UPDATE / ILLEGAL IMMIGRATION : Uncountable Problem at the Border : Up to 7 million aliens may be in the U.S. improperly, experts estimate as employer sanctions are debated.

Illegal immigration is, by definition, impossible to document precisely because most illegal immigrants sneak into the country undetected.

But the U.S. Border Patrol keeps track of the number of people arrested when attempting to cross the U.S.-Mexico border, where an overwhelming majority of illegal entries occur. The accompanying map shows where the crossings are the heaviest.

The numbers represent apprehensions during the fiscal year that ended Sept. 30, 1989, in each of the Border Patrol’s districts along the U.S.-Mexico border. The cities shown are the sites of the patrol’s district offices.

The Border Patrol does not estimate the number of illegal aliens in the United States based on its illegal crossing arrest statistics because it believes such extrapolations would be unreliable. Many of those captured are repeat offenders who are sent back routinely.


Some experts, including those at the Washington-based Center for Immigration Studies, estimate that 6 million to 7 million illegal immigrants currently reside in the United States. But Dave Simcox, the center’s director, acknowledged that his figures are imprecise.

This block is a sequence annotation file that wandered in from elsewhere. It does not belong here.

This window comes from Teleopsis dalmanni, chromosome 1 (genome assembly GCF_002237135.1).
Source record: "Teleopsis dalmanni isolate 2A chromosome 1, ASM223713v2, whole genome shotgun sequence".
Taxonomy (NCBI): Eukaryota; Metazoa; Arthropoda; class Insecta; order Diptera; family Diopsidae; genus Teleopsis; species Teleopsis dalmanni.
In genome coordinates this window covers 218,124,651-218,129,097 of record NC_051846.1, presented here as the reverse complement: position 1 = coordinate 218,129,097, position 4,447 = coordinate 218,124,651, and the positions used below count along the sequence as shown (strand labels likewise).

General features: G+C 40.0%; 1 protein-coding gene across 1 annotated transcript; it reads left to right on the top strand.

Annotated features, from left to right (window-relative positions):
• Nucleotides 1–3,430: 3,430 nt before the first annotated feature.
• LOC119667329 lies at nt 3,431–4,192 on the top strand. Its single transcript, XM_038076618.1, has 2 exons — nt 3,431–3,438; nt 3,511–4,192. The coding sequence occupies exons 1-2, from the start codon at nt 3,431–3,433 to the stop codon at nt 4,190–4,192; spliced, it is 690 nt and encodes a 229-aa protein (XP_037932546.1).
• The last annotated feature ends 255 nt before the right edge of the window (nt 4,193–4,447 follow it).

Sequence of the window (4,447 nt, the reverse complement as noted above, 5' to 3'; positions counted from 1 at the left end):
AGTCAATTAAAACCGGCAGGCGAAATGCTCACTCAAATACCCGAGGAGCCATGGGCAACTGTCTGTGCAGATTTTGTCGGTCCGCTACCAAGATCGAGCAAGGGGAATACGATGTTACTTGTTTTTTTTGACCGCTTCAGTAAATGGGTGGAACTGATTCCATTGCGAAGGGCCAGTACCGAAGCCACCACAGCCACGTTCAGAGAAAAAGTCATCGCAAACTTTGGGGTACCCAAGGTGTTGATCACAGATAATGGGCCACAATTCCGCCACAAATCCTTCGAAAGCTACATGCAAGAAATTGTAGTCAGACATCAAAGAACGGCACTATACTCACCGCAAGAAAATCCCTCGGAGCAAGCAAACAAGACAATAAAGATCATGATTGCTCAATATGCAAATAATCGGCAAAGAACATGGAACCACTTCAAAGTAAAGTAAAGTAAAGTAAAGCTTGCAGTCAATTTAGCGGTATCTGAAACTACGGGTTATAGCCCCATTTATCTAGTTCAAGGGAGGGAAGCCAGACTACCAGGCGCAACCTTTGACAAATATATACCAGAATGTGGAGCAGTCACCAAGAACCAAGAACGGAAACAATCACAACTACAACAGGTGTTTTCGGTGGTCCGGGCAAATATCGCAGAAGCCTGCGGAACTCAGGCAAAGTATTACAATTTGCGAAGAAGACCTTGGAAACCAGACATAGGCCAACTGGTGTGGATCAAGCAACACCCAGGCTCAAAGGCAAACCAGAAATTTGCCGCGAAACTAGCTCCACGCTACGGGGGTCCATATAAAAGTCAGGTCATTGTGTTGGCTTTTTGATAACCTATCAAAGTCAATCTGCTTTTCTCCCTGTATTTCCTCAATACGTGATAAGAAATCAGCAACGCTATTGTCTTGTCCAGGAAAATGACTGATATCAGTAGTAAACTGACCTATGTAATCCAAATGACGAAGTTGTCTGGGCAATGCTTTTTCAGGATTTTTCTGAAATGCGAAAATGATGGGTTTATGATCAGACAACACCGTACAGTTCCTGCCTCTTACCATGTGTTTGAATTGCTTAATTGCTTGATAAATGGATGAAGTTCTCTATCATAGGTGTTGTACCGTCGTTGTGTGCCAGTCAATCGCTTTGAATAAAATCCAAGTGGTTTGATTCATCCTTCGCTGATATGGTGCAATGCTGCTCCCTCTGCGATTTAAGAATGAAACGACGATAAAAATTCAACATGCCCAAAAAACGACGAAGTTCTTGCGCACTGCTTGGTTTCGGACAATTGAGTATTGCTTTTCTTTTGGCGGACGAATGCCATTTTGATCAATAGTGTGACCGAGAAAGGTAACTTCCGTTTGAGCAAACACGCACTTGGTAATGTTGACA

“Nobody’s going to have a hard and fast mathematical formula for tracking illegal immigrants,” Simcox said. “You’re counting a population that doesn’t want to be counted.”

Concern about the influx of illegal immigrants crossing the U.S.-Mexico border in search of jobs led Congress to pass the Immigration Reform and Control Act of 1986. It requires employers to check worker documentation and mandates penalties against those who knowingly hire illegal aliens.

The General Accounting Office recently estimated that 19% of the nation’s employers engaged in some form of discrimination against job applicants who appear or sound foreign, rather than risk violating the sanctions law. Immigrant rights organizations and civil liberties groups have called for repeal of the employer sanctions, but the Bush Administration has urged that they be retained.

A task force composed of officials representing the Justice Department, the Civil Rights Commission and the Equal Employment Opportunity Commission is reviewing the GAO report. Its recommendations regarding employer sanctions are due in about four months. Meanwhile, Congress is unlikely to repeal the sanctions.